Sicario 2: Soldado review

Emily Blunt and Denis Villeneuve may be gone, but Sicario 2: Soldado is still an effective crime thriller...

Between them, director Denis Villeneuve and cinematographer Roger Deakins created a mesmerising sense of foreboding in the 2015 thriller, Sicario. Written by Taylor Sheridan, it presented a nightmarish landscape of violence on the border between the US and Mexico. There, Emily Blunt’s FBI agent Kate Macer provided the one flicker of decency in a drug war where humanity seemed in short supply.

Emily Blunt isn’t in Sicario 2: Soldado, which leaves us in far chillier company: US government operative Matt Graver (Josh Brolin) and his murderous assassin sidekick, Alejandro Gillick (Benicio del Toro). The pair were a secretive, almost unknowable presence in the first movie, but Soldado manages to deepen our understanding of them – even if their actions are likely to make us recoil in horror.

With director Stefano Sollima and photographer Dariusz Wolski taking the helm, Sicario 2 has a markedly different pace and texture than the first: without Villeneuve’s feel for mood, Soldado feels less ethereal and more like a conventional crime thriller. All the same, Sollima – the Italian director of Suburra and several episodes of the Gomorrah TV series – has his own gritty way of building suspense.

The vital common factor between this film and the first is screenwriter Taylor Sheridan, who weaves another story about a seemingly endless cycle of bloodshed on the US border. This time, Sheridan turns his attention to human trafficking, with his multi-strand narrative straddling both sides of his subject.

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Early on, we meet Miguel (Elijah Rodriguez) a teenager who’s being groomed by a Mexican crime boss into the migrant smuggling business: destitute families are relieved of a few hundred dollars, driven to the border by bus, then marched under cover of night across the line and onto American soil – assuming the Border Patrol cops don’t catch them first.

When a terrorist incident in Kansas City sparks a national outcry, and it’s suspected that the culprits entered the country via the US-Mexican border, the CIA formulates a murderous response: engineer a war between the cartels. To this end, Graver (Brolin) and Alejandro (del Toro) assemble a team of soldiers, kidnap the daughter of a powerful drug boss, then make the whole thing look like the crime of a rival cartel.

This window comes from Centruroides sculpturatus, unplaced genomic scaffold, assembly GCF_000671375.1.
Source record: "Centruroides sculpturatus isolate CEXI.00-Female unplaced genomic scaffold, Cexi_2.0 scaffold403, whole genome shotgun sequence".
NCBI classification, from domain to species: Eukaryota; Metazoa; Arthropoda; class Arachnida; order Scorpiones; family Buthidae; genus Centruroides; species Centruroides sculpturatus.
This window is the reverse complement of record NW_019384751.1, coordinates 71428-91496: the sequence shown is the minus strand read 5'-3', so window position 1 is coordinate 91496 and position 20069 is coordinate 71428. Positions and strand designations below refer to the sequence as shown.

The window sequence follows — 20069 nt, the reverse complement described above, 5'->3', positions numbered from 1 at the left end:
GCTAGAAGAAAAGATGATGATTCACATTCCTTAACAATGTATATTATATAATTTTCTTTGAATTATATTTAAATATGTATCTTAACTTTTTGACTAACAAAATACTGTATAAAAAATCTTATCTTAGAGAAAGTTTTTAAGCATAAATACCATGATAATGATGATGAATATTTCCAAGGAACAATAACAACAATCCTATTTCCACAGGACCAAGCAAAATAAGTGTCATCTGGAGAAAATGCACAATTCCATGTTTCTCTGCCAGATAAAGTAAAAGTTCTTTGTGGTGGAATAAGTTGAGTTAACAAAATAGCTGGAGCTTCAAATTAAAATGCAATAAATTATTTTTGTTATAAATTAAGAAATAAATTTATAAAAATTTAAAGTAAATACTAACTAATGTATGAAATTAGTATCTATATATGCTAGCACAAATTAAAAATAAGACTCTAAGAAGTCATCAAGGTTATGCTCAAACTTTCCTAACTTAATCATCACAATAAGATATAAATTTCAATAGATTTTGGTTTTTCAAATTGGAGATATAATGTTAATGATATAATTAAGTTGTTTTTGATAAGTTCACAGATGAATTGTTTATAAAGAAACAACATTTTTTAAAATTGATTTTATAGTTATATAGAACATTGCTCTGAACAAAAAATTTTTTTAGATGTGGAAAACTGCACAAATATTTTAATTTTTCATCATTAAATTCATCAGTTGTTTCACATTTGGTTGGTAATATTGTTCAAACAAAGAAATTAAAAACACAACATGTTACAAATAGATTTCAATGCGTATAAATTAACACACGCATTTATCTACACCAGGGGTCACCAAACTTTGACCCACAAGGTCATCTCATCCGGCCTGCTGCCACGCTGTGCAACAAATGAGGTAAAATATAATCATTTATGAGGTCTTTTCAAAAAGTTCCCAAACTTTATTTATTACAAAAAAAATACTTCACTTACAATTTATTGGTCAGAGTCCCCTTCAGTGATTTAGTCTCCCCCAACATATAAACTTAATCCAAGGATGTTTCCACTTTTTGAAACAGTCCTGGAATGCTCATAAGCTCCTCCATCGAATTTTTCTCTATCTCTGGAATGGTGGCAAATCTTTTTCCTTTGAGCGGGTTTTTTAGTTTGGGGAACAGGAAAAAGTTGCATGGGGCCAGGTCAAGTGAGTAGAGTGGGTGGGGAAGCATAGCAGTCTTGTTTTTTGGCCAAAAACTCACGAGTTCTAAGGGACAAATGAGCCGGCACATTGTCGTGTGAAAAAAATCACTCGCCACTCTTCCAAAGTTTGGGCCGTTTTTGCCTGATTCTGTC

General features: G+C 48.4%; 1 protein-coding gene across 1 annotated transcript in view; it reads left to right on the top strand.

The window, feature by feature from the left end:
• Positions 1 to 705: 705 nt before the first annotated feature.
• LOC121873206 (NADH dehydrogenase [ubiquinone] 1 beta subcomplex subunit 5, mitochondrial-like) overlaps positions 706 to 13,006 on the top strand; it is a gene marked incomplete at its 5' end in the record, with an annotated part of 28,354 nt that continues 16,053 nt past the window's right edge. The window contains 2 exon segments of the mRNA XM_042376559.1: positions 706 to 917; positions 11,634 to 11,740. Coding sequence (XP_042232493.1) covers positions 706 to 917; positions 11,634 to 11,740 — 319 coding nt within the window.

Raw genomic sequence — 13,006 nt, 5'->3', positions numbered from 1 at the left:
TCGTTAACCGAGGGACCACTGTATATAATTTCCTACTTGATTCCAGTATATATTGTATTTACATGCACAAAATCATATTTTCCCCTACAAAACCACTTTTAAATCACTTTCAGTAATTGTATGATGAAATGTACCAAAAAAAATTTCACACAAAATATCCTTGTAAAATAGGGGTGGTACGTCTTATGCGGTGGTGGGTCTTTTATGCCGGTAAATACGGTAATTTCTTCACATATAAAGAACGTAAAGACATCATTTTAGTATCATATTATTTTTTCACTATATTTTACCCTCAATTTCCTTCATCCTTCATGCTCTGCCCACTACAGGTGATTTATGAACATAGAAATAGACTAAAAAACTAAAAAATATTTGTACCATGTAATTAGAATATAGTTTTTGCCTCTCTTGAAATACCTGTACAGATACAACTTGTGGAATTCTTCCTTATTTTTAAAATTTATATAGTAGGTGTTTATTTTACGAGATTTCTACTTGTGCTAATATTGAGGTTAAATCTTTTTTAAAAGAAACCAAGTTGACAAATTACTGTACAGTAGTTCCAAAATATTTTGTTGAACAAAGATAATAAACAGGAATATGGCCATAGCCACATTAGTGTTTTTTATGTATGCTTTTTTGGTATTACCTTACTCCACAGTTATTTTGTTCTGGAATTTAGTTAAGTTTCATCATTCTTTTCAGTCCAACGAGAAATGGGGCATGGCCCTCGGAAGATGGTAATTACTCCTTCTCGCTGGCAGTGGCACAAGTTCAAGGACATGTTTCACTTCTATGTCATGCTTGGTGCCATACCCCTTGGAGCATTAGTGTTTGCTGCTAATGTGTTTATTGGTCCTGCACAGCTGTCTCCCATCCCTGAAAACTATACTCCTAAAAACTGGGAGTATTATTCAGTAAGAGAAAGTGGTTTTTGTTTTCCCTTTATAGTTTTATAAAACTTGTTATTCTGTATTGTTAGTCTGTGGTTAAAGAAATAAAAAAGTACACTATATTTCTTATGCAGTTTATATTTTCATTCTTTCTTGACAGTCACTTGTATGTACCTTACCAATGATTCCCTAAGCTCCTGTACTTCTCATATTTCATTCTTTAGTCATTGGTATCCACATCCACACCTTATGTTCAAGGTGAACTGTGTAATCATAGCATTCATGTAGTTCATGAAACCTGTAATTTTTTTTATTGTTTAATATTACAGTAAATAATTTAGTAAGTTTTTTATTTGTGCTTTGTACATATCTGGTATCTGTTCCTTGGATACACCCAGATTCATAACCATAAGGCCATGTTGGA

It’s the kind of crazy plan that doesn’t even sound like a good idea on paper, but thanks to the simmering intensity of the performances and Sollima’s direction when the whole gambit starts to fall apart, the movie still retains at least a thin patina of believability.

In essence, what Sheridan’s written is a modern, Tex-Mex western, not unlike Logan but without the superhero trappings: del Toro’s the weary, regret-filled gunslinger, capable of horrendous violence but also possessing a shred of morality that we never saw in Sicario. Here, the abducted daughter, Isabela (a very good Isabela Mona) provides him with a rare attack of conscience: even Alejandro realises that using a child as a pawn in a power struggle isn’t what you’d call a righteous thing to do.

As Sheridan’s plot contrives to move Soldado‘s characters across physical and moral boundaries, the resulting coincidences and shifts of allegiance can sometimes feel jarring. But what Soldado does extremely well is move the audience’s perspective ever closer to the ground: the opening shots swoop in with Border Control helicopters, and the migrants scattering in the scrub look tiny and easy to ignore. By the second half, we’ve moved away from the expensive helicopters and armoured vehicles run by the US military, and get a glimpse of what it’s like to be one of those people on the ground, willing to risk their lives to cross the border: exhausted, terrified, dazzled by searchlights.

Like its predecessor, Sicario 2 isn’t a subtle movie, but it’s certainly an absorbing one. Sollima captures the texture of his dusty, sun-parched locations, and his action set-pieces are efficient and bloodcurdling. Composer Hildur Guðnadóttir, who takes over from the late, sorely missed Jóhann Jóhannsson, provides an unsettling sonic backdrop to Soldado‘s already bleak saga.

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Rating: Four stars out of five.

Sicario 2: Soldado is out in UK cinemas on the 29th June.